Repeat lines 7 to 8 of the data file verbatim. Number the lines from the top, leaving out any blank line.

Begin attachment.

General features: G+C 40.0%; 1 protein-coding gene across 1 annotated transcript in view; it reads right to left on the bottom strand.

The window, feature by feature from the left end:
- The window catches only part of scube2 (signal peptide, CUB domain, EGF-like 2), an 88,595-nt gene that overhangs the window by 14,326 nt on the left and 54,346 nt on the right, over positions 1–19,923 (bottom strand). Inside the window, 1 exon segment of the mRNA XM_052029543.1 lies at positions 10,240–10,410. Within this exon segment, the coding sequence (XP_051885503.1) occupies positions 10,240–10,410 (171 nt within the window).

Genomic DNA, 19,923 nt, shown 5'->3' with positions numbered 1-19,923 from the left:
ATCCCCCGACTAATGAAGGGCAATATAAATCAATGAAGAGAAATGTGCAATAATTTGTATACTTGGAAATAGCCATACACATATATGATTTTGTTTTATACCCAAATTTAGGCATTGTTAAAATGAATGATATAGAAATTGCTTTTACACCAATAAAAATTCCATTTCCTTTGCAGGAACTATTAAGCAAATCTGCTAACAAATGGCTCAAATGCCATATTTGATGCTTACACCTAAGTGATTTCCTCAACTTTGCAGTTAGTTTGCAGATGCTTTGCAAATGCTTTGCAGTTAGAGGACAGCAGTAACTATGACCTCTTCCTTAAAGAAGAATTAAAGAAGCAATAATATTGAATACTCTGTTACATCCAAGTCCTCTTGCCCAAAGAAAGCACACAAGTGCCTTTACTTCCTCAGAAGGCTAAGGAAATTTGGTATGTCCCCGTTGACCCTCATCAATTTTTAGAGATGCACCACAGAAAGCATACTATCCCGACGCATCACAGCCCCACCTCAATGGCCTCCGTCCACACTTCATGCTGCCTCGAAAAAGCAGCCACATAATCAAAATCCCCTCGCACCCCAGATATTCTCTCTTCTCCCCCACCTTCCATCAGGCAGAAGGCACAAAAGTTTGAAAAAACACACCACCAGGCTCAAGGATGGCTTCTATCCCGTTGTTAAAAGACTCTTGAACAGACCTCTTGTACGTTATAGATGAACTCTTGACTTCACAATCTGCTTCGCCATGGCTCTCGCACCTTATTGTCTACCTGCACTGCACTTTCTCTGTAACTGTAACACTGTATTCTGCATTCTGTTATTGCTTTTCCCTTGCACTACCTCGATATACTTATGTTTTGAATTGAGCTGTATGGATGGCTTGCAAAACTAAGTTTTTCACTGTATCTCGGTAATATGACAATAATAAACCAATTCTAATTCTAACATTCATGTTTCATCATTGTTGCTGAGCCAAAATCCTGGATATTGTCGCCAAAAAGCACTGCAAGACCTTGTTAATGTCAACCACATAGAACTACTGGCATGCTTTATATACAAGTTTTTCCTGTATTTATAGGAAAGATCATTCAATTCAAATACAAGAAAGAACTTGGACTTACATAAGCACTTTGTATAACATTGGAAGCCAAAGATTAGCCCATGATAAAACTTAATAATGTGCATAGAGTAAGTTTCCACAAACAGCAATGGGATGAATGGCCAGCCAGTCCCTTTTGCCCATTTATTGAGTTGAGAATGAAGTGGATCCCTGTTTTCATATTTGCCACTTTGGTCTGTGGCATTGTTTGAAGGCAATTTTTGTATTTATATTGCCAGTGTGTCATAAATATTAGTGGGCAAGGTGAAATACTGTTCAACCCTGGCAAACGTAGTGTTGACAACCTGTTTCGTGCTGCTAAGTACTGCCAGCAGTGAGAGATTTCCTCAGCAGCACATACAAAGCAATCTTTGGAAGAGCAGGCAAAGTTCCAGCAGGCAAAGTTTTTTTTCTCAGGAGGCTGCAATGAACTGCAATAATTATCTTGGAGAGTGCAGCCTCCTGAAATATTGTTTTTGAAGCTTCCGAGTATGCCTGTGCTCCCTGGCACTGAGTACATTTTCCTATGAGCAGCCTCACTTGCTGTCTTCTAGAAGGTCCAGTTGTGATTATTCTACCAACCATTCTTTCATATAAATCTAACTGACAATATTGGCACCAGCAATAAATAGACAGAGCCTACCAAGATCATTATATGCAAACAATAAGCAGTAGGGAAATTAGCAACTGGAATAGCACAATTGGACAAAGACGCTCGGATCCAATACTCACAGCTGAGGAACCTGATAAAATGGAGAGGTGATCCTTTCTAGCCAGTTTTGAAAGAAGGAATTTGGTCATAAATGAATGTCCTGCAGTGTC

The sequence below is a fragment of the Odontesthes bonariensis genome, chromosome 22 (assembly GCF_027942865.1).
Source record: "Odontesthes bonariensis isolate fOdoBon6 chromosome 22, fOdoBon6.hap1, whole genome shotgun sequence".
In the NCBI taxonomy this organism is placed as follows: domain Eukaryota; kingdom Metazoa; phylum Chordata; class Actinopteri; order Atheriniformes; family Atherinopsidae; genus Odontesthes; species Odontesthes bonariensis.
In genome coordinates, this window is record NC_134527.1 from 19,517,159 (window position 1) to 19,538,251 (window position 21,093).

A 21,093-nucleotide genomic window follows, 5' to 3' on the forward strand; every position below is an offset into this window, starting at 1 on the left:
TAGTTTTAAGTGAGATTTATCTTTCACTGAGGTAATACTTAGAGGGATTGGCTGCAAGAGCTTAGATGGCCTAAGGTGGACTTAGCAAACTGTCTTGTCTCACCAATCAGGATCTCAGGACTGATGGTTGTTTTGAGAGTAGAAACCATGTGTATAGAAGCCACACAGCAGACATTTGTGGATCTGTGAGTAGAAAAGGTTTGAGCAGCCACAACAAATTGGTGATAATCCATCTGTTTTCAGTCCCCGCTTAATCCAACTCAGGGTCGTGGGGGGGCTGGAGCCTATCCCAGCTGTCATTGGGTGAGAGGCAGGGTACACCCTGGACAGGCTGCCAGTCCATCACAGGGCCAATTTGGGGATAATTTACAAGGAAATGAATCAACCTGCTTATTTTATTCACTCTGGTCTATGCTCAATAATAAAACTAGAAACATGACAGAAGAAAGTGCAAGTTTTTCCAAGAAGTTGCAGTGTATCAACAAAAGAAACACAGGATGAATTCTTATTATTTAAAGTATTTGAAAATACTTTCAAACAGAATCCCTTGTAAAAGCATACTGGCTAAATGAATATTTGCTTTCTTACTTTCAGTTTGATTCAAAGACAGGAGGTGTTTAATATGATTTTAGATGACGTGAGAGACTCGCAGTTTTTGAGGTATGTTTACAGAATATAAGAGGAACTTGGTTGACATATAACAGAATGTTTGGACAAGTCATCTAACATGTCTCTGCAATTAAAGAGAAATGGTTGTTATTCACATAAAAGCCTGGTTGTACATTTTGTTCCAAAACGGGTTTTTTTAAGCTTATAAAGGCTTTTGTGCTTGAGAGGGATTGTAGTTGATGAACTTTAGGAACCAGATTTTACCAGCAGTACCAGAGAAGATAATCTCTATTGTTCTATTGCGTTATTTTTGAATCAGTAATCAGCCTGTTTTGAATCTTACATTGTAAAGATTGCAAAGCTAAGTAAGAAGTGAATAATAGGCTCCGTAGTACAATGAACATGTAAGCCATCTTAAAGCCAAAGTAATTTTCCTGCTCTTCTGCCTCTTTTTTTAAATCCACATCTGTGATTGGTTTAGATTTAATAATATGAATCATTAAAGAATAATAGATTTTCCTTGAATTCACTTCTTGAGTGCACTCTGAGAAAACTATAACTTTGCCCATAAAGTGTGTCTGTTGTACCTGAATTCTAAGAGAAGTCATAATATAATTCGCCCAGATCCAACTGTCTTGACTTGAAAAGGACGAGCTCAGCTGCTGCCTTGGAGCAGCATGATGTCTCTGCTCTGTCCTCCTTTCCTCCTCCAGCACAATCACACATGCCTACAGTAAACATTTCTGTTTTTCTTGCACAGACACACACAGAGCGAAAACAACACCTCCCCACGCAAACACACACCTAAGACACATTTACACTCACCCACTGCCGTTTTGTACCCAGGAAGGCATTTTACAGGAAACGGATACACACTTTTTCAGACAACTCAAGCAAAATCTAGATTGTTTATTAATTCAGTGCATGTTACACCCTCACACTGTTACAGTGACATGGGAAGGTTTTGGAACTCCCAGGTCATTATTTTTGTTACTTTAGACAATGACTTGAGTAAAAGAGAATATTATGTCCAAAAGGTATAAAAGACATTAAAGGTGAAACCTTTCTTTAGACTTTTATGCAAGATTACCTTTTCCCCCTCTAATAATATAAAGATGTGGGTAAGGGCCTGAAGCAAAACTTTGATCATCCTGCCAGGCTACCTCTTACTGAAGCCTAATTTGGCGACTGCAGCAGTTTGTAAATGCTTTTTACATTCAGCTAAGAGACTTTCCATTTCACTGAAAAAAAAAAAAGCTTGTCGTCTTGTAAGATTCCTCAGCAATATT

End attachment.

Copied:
Source record: "Odontesthes bonariensis isolate fOdoBon6 chromosome 22, fOdoBon6.hap1, whole genome shotgun sequence".
In the NCBI taxonomy this organism is placed as follows: domain Eukaryota; kingdom Metazoa; phylum Chordata; class Actinopteri; order Atheriniformes; family Atherinopsidae; genus Odontesthes; species Odontesthes bonariensis.